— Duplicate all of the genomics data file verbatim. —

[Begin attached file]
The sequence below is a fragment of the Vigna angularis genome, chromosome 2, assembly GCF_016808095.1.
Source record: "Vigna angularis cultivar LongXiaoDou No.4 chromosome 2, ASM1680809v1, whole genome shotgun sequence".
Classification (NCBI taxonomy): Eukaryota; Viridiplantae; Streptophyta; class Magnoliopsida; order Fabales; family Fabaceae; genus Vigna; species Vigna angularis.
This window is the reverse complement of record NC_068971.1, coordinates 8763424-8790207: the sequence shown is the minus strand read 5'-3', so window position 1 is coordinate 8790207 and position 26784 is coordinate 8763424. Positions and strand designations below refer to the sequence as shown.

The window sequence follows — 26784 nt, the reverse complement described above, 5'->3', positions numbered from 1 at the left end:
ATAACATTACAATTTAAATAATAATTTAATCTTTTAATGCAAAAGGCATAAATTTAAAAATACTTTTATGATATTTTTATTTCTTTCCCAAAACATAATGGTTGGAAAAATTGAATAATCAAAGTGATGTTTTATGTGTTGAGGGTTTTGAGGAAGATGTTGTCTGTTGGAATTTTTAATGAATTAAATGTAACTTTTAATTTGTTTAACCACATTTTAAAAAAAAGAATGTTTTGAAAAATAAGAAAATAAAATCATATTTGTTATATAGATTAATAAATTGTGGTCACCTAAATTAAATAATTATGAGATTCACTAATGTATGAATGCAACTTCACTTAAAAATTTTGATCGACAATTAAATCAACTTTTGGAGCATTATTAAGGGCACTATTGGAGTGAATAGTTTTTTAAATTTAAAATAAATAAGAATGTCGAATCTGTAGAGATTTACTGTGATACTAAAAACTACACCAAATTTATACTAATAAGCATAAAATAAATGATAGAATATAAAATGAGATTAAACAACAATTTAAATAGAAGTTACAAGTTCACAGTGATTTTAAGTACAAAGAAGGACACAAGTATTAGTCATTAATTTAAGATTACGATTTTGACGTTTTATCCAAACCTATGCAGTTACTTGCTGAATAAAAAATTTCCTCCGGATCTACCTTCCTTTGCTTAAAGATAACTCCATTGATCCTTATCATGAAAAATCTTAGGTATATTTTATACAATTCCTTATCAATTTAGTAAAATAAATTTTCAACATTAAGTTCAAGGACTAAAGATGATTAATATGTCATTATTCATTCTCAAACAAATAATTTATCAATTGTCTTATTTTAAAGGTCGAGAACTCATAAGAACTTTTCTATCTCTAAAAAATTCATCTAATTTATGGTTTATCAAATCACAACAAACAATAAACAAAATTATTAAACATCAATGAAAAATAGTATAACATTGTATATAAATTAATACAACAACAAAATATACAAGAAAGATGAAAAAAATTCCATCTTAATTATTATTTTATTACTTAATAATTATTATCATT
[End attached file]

The sequence below is a fragment of the Vigna angularis genome, chromosome 2, assembly GCF_016808095.1.
Source record: "Vigna angularis cultivar LongXiaoDou No.4 chromosome 2, ASM1680809v1, whole genome shotgun sequence".
Classification (NCBI taxonomy): Eukaryota; Viridiplantae; Streptophyta; class Magnoliopsida; order Fabales; family Fabaceae; genus Vigna; species Vigna angularis.
This window is the reverse complement of record NC_068971.1, coordinates 8763424-8790207: the sequence shown is the minus strand read 5'-3', so window position 1 is coordinate 8790207 and position 26784 is coordinate 8763424. Positions and strand designations below refer to the sequence as shown.

The window sequence follows — 26784 nt, the reverse complement described above, 5'->3', positions numbered from 1 at the left end:
ATAACATTACAATTTAAATAATAATTTAATCTTTTAATGCAAAAGGCATAAATTTAAAAATACTTTTATGATATTTTTATTTCTTTCCCAAAACATAATGGTTGGAAAAATTGAATAATCAAAGTGATGTTTTATGTGTTGAGGGTTTTGAGGAAGATGTTGTCTGTTGGAATTTTTAATGAATTAAATGTAACTTTTAATTTGTTTAACCACATTTTAAAAAAAAGAATGTTTTGAAAAATAAGAAAATAAAATCATATTTGTTATATAGATTAATAAATTGTGGTCACCTAAATTAAATAATTATGAGATTCACTAATGTATGAATGCAACTTCACTTAAAAATTTTGATCGACAATTAAATCAACTTTTGGAGCATTATTAAGGGCACTATTGGAGTGAATAGTTTTTTAAATTTAAAATAAATAAGAATGTCGAATCTGTAGAGATTTACTGTGATACTAAAAACTACACCAAATTTATACTAATAAGCATAAAATAAATGATAGAATATAAAATGAGATTAAACAACAATTTAAATAGAAGTTACAAGTTCACAGTGATTTTAAGTACAAAGAAGGACACAAGTATTAGTCATTAATTTAAGATTACGATTTTGACGTTTTATCCAAACCTATGCAGTTACTTGCTGAATAAAAAATTTCCTCCGGATCTACCTTCCTTTGCTTAAAGATAACTCCATTGATCCTTATCATGAAAAATCTTAGGTATATTTTATACAATTCCTTATCAATTTAGTAAAATAAATTTTCAACATTAAGTTCAAGGACTAAAGATGATTAATATGTCATTATTCATTCTCAAACAAATAATTTATCAATTGTCTTATTTTAAAGGTCGAGAACTCATAAGAACTTTTCTATCTCTAAAAAATTCATCTAATTTATGGTTTATCAAATCACAACAAACAATAAACAAAATTATTAAACATCAATGAAAAATAGTATAACATTGTATATAAATTAATACAACAACAAAATATACAAGAAAGATGAAAAAAATTCCATCTTAATTATTATTTTATTACTTAATAATTATTATCATT